Sunday, June 21, 2015

Not One, But Two Floors!

Just one day into our first week of excavation at Burrell Orchard, we discovered another clay floor.  This feature is some 20 to 25 cm higher than the floor we found last season and is situated about 2.0 meters to the east.  If the radar images of the deep floor are accurate, then this new floor, designated as Feature 15-05, partially overlaps the deeper floor, Feature 14-11.    Both clay strata appear to be similar in make-up, that is, they were made from nearly pure yellow clay probably derived from subsoil deposits below the midden (Figure 1).  

Figure 1. Exposed southern section of yellow clay floor (Feature 15-05) in Unit 496N 514E.
So far, we have identified Feature 15-05 at about 30 cm bd in Units 498N 514E and 496N 514E.  The portion we have exposed measures at least 3.0 m north to south and 1.5 m east to west.  But we don’t have it all, since the clay deposit runs eastward out of the excavated area.  On Friday, we took three one-inch core samples at 50 cm intervals eastward from Feature 15-05 (Figure 2).  The results revealed that this new clay floor extends to the east between 1.0 to 1.5 m.  Interestingly, the core taken at 1.0 meter contained samples of two stratified clay floors, something we see evidence for in Unit 498N 514E.  Later in the afternoon we opened a new 2.0 x 2.0 m unit at 496N 516E to expose more of the floor.  Once excavation started we quickly found the floor at only about 15 cm bd in this new unit.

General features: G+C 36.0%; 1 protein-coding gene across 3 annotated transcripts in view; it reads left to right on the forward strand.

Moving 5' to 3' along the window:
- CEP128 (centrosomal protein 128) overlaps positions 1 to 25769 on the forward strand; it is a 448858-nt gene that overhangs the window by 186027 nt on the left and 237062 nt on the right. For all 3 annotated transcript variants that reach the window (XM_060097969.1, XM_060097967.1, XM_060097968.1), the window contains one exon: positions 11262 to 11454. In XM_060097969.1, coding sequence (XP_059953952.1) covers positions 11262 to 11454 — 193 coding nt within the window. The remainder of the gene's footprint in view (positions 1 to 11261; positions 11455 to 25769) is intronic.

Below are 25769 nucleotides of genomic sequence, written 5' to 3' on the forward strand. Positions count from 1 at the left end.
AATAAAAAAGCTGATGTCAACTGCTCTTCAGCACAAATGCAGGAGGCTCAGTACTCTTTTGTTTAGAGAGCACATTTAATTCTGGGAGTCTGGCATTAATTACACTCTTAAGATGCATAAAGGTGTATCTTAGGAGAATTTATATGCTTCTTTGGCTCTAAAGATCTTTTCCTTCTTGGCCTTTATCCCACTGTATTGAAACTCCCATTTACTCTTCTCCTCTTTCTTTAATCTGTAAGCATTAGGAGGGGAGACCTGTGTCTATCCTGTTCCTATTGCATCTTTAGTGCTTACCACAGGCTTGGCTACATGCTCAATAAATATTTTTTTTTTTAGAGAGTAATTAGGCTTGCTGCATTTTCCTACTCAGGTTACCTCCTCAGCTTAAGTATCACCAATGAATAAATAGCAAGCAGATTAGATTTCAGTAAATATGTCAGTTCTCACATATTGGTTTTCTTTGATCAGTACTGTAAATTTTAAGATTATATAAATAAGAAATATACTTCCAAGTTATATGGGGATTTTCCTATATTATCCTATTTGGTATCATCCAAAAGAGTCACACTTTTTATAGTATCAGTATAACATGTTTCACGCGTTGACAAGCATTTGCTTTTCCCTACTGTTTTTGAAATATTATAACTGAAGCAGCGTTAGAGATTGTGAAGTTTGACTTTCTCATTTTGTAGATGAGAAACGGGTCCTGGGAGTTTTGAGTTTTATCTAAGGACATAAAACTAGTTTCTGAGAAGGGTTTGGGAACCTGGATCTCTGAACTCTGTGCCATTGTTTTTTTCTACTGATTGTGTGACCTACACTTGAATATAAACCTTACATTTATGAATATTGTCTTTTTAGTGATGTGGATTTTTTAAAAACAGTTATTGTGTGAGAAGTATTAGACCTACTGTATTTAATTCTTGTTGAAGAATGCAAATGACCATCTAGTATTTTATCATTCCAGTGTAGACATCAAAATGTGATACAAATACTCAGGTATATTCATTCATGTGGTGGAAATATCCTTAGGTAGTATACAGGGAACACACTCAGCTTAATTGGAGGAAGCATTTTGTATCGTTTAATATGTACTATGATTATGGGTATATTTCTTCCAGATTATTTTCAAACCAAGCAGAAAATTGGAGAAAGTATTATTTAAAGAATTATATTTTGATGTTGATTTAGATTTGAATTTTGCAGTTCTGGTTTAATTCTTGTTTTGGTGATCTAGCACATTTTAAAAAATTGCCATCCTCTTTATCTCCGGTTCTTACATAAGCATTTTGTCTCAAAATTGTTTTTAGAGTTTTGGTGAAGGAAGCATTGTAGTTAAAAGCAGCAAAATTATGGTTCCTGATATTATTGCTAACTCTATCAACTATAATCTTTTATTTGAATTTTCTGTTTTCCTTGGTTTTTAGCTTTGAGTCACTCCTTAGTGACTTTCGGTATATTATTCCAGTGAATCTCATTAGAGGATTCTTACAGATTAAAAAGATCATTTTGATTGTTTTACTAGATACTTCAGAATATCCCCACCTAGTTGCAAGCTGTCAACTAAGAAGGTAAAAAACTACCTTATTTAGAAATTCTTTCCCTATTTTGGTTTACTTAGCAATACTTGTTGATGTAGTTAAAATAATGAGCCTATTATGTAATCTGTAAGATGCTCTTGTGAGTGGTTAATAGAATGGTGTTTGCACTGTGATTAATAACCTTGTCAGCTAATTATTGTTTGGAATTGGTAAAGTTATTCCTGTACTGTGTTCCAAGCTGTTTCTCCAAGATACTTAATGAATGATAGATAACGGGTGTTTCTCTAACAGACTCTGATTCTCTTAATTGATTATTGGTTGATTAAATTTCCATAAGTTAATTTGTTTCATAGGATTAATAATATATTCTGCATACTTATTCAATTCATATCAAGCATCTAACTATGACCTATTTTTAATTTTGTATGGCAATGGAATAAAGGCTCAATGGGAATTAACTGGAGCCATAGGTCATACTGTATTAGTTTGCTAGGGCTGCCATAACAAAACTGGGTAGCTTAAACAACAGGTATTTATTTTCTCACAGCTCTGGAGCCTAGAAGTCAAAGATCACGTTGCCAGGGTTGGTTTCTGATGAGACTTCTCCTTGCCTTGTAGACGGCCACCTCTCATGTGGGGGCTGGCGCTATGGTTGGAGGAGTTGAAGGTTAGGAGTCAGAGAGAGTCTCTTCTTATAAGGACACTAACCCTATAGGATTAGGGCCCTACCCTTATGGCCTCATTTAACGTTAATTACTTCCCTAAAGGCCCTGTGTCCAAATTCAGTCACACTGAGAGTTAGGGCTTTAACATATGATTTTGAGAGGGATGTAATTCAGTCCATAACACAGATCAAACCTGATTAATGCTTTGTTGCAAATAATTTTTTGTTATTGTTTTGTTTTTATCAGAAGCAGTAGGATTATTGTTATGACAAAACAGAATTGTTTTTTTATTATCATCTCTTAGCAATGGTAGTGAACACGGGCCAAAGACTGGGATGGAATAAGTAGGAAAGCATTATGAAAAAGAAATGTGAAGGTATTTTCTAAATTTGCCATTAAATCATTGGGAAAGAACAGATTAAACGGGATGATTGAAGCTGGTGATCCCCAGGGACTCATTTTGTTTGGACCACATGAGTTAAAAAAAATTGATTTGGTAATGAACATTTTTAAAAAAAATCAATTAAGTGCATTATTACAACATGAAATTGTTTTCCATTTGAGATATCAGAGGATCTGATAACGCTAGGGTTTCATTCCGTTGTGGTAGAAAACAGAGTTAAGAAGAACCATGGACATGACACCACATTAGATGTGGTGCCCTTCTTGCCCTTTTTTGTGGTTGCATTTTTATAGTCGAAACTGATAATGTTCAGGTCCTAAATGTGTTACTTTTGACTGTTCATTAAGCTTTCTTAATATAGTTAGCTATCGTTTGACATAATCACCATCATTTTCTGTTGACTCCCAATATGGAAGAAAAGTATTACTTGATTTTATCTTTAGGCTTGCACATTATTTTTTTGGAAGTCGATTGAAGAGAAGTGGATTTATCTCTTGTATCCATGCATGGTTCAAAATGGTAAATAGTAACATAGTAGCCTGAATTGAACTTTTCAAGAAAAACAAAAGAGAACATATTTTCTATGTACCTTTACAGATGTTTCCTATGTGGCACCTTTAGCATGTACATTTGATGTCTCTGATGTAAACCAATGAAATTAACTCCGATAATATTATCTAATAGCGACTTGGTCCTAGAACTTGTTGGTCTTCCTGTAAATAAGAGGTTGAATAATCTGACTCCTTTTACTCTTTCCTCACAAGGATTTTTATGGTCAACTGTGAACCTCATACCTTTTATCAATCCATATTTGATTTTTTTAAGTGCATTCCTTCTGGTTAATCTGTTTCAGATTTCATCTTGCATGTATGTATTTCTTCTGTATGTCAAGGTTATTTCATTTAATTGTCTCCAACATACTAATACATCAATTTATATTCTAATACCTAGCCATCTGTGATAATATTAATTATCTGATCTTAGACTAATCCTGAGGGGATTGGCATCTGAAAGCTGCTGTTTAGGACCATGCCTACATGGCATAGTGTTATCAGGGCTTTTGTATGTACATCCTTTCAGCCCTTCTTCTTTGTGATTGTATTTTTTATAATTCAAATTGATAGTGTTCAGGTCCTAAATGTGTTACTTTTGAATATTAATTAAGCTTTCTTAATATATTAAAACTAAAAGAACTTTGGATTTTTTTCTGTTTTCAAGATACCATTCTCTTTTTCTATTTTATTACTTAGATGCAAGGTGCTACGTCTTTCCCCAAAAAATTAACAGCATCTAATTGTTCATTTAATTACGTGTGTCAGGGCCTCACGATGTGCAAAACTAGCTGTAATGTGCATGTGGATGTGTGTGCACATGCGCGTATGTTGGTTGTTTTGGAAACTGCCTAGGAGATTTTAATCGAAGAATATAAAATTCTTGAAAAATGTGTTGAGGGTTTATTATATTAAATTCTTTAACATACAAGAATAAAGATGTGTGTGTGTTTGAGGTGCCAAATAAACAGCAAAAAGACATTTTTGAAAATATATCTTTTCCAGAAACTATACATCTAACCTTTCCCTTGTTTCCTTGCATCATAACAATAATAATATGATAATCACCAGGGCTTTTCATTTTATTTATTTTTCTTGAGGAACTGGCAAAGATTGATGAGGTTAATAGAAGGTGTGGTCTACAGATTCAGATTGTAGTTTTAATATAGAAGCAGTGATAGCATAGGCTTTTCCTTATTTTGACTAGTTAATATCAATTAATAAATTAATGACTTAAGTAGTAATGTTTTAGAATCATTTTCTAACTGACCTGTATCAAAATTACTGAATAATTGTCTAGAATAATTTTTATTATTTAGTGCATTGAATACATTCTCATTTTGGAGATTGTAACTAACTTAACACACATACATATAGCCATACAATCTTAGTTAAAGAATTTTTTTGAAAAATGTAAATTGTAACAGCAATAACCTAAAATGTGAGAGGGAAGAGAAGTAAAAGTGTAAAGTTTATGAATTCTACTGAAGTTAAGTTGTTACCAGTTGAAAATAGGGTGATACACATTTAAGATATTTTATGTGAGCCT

Figure 2. Taking core samples eastward from the upper clay floor (Feature 15-05).
Meanwhile, Brian S.’s crew continued to carefully excavate 10 cm-thick levels of midden soil in Unit 496N 512E.  At about 30 cm bd, they exposed a large cluster of FCR, as well as two ground-stone tools: one a small hand-held grinding stone or “mano” with distinctive polish on the flat side and a large (3.0 kg) pitted stone.  As its name indicates, the pitted stone is marked by several distinct, regular depressions on several faces the look to have been made by the use of a rotating implement (Figure 3).  These pits appear too regular to have been made by simple whacking this stone with another stone to crack nuts or flake flint cores.  In fact, the likely purpose of these pitted stones remains unknown. 

Figure 3. Pitted stone found within midden deposits in Unit 496N 512E.

The discovery of at least two stratified clay surfaces is exciting and much unexpected.  It makes our excavation more complex but also very exciting.  Who know what will turn up this coming week!

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